The role of cockroach allergy and exposure to cockroach allergen in causing morbidity among inner-city children with asthma

David L. Rosenstreich, Peyton Eggleston, Meyer Kattan, Dean Baker, Raymond G. Slavin, Peter Gergen, Herman Mitchell, Kathleen Mcniff-Mortimer, Henry Lynn, Dennis Ownby, Floyd Malveaux

Research output: Contribution to journalArticle

Abstract

Background: It has been hypothesized that asthma-related health problems are most severe among children in inner-city areas who are allergic to a specific allergen and also exposed to high levels of that allergen in bedroom dust. Methods: From November 1992 through October 1993, we recruited 476 children with asthma (age, four to nine years) from eight inner-city areas in the United States. Immediate hypersensitivity to cockroach, house-dust-mite, and cat allergens was measured by skin testing. We then measured major allergens of cockroach (Bla g 1), dust mites (Der p 1 and Der f 1), and cat dander (Fel d 1) in household dust using monoclonal-antibody-based enzyme- linked immunosorbent assays. High levels of exposure were defined according to proposed thresholds for causing disease. Data on morbidity due to asthma were collected at base line and over a one-year period. Results: Of the children, 36.8 percent were allergic to cockroach allergen, 34.9 percent to dust-mite allergen, and 22.7 percent to cat allergen. Among the children's bedrooms, 50.2 percent had high levels of cockroach allergen in dust, 9.7 percent had high levels of dust-mite allergen, and 12.6 percent had high levels of cat allergen. After we adjusted for sex, score on the Child Behavior Checklist, and family history of asthma, we found that children who were both allergic to cockroach allergen and exposed to high levels of this allergen had 0.37 hospitalization a year, as compared with 0.11 for the other children (P=0.001), and 2.56 unscheduled medical visits for asthma per year, as compared with 1.43 (P

Original languageEnglish (US)
Pages (from-to)1356-1363
Number of pages8
JournalNew England Journal of Medicine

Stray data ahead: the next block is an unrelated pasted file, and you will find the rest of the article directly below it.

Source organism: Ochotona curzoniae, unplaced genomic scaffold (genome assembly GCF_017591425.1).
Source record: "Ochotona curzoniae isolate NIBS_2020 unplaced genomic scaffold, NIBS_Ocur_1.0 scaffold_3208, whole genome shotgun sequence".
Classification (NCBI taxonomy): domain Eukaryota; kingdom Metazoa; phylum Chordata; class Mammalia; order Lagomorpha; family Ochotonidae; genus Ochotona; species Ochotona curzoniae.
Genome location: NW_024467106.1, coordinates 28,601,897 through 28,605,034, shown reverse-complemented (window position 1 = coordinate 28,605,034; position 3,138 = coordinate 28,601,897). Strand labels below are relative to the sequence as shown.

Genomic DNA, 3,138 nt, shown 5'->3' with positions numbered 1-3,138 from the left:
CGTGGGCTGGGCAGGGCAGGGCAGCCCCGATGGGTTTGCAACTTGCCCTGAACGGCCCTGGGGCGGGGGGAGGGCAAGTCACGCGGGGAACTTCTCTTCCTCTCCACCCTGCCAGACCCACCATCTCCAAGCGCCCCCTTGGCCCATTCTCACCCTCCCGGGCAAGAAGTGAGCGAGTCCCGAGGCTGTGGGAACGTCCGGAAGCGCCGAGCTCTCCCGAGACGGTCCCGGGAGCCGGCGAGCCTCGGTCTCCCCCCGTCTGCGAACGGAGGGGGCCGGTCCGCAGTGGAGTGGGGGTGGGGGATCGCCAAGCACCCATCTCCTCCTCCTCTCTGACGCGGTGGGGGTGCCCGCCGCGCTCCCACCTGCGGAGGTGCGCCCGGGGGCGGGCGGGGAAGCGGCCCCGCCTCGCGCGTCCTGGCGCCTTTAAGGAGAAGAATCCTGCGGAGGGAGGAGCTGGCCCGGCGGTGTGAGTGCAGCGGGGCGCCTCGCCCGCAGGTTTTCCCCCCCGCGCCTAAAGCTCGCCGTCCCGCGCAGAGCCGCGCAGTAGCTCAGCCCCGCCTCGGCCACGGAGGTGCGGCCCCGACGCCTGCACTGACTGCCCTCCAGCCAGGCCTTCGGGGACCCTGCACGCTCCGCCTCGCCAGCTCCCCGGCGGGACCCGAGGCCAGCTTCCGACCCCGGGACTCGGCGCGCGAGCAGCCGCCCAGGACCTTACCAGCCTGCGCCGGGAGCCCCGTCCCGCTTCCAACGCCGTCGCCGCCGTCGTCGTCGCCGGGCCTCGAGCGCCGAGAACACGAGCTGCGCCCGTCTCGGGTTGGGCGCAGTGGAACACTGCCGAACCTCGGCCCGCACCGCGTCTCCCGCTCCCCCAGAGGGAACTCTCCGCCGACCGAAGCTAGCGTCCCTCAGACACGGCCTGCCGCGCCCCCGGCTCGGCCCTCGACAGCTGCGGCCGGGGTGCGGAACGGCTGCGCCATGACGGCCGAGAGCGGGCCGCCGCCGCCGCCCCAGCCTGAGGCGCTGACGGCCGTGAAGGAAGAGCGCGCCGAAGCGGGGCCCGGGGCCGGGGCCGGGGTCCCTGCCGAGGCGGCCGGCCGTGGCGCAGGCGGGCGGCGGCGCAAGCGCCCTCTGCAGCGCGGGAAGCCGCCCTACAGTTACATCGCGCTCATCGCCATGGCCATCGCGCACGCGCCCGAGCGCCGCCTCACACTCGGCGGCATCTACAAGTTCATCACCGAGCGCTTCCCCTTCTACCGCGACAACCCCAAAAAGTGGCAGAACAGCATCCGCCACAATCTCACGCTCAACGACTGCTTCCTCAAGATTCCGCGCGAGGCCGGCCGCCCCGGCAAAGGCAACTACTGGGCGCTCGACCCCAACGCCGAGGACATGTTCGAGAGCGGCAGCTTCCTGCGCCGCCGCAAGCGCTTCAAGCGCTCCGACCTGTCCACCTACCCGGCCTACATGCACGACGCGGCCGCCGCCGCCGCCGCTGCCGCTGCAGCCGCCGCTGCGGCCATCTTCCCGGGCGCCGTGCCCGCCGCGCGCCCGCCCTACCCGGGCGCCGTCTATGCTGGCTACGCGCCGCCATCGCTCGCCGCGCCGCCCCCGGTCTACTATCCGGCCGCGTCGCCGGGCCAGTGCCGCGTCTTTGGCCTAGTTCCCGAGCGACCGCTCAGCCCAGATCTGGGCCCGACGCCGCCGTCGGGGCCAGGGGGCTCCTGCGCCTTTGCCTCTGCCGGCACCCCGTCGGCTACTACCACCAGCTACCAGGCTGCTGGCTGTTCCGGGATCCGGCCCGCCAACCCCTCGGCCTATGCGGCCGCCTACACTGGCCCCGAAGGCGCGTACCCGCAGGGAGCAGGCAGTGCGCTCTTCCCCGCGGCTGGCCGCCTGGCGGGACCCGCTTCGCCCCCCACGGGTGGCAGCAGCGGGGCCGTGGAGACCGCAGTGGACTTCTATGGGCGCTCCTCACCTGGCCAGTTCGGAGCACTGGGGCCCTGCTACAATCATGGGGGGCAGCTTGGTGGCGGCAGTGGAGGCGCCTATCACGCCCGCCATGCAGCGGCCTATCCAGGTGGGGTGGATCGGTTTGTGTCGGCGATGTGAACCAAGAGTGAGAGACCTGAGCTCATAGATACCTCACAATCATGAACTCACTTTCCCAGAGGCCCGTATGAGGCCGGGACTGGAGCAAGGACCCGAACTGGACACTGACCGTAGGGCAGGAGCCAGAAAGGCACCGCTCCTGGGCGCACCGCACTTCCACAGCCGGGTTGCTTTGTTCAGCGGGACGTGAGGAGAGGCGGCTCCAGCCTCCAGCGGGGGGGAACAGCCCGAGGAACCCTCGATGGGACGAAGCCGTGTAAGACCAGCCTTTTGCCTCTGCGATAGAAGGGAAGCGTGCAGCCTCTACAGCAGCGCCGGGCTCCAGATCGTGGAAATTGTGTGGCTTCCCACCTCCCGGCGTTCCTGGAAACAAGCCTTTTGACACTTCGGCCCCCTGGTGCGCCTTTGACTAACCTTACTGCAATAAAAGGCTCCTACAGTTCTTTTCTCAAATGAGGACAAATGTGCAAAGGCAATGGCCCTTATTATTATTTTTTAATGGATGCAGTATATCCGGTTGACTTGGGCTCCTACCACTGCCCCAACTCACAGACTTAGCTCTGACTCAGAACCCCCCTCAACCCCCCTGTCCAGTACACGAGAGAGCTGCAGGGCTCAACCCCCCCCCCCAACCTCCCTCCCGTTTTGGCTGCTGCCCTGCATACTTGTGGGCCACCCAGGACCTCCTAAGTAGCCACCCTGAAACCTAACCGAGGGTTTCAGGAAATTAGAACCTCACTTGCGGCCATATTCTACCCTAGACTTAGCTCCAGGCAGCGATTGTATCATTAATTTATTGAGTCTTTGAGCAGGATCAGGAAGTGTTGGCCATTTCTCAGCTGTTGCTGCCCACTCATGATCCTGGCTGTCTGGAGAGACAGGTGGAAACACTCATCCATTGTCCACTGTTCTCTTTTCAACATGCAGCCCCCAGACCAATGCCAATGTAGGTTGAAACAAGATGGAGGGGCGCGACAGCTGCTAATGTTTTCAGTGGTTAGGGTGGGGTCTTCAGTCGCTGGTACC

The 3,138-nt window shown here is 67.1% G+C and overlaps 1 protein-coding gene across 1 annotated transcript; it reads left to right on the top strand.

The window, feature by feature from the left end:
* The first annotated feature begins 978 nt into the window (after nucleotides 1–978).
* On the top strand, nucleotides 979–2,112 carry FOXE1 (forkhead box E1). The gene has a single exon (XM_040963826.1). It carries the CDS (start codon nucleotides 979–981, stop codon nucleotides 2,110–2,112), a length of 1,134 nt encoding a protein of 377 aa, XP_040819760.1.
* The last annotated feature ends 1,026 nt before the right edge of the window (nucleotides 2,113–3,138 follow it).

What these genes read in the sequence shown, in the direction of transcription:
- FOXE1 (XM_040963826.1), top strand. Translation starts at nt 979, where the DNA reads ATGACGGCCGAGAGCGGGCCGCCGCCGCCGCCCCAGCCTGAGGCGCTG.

Volume336
Issue number19
DOIs
StatePublished - 1997

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Cockroaches
Allergens
Hypersensitivity
Asthma
Morbidity
Dust
Mites
Cats
Dander
Dermatophagoides Antigens
Immediate Hypersensitivity
Child Behavior
Checklist
Hospitalization
Enzyme-Linked Immunosorbent Assay
Monoclonal Antibodies
Skin

ASJC Scopus subject areas

  • Medicine(all)

Cite this

Rosenstreich, D. L., Eggleston, P., Kattan, M., Baker, D., Slavin, R. G., Gergen, P., ... Malveaux, F. (1997). The role of cockroach allergy and exposure to cockroach allergen in causing morbidity among inner-city children with asthma. New England Journal of Medicine, 336(19), 1356-1363. https://doi.org/10.1056/NEJM199705083361904

The role of cockroach allergy and exposure to cockroach allergen in causing morbidity among inner-city children with asthma. / Rosenstreich, David L.; Eggleston, Peyton; Kattan, Meyer; Baker, Dean; Slavin, Raymond G.; Gergen, Peter; Mitchell, Herman; Mcniff-Mortimer, Kathleen; Lynn, Henry; Ownby, Dennis; Malveaux, Floyd.

In: New England Journal of Medicine, Vol. 336, No. 19, 1997, p. 1356-1363.

Research output: Contribution to journalArticle

Rosenstreich, DL, Eggleston, P, Kattan, M, Baker, D, Slavin, RG, Gergen, P, Mitchell, H, Mcniff-Mortimer, K, Lynn, H, Ownby, D & Malveaux, F 1997, 'The role of cockroach allergy and exposure to cockroach allergen in causing morbidity among inner-city children with asthma', New England Journal of Medicine, vol. 336, no. 19, pp. 1356-1363. https://doi.org/10.1056/NEJM199705083361904
Rosenstreich, David L. ; Eggleston, Peyton ; Kattan, Meyer ; Baker, Dean ; Slavin, Raymond G. ; Gergen, Peter ; Mitchell, Herman ; Mcniff-Mortimer, Kathleen ; Lynn, Henry ; Ownby, Dennis ; Malveaux, Floyd. / The role of cockroach allergy and exposure to cockroach allergen in causing morbidity among inner-city children with asthma. In: New England Journal of Medicine. 1997 ; Vol. 336, No. 19. pp. 1356-1363.
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AU - Slavin, Raymond G.

AU - Gergen, Peter

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